Sativex, an oral spray for people with multiple sclerosis, has been approved by the
All Wales Medicines Strategy Group (AWMSG). According to the authorities, the
chemical extracts of Savitex, Delta-9-tetrahydrocannabinol/cannabidiol are
derived from the cannabis plant.
manufacturers of this drug say that these extracts can be used as treatment for
symptom improvement in adult patients with moderate to severe spasticity due to
MS. MS is a chronic condition that affects the central nervous system (CNS).
this, Wales has become the first in the UK to permit a cannabis-based
medicine under its National Health Service
. The drug will be available on
prescription to treat muscle spasms for MS patients who fail to show any
response to other medicines.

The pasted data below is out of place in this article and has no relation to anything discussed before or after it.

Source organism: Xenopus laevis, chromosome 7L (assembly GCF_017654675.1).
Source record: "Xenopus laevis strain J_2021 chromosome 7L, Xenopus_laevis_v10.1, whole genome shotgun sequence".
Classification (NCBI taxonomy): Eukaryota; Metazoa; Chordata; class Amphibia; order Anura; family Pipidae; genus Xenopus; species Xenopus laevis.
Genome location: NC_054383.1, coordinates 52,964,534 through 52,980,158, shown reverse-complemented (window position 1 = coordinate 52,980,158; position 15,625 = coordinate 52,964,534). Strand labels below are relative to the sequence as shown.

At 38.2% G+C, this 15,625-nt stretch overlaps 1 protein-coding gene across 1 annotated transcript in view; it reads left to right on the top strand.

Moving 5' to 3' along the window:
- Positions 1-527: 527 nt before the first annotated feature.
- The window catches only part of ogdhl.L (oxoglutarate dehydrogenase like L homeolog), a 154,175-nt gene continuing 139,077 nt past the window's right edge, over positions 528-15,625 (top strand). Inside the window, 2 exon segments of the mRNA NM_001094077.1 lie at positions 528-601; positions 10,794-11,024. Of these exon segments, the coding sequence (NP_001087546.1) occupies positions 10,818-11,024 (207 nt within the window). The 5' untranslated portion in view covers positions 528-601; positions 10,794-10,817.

Health Minister Mark Drakeford has expressed hope that the spray would prove
beneficial for thousands of people suffering from MS.
Sclerosis Trust, which supports more than 40,000 people affected by MS, has
welcomed the decision saying that it will prompt England, Scotland and Northern
Ireland to adopt the same approach.
Hughes of MS society said that the medicine should be made available to all
eligible people - regardless of where they live. "The MS society has campaigned
for years for this treatment to be made available on the National Health
Service. Muscle spasms among MS patients can be painful and distressing - and a
treatment that can potentially alleviate these symptoms could be life
changing," Hughes said.
"Sativex has been licensed as safe and effective for people with MS, and
for many people it's their only viable treatment option left. Despite this,
NICE - the body that decides what treatments should be available on the NHS in
England and Wales - has rejected this medicine for use.
means people are either left with the daily battle of painful symptoms, or face
financial strain as a result of funding the treatment themselves," Hughes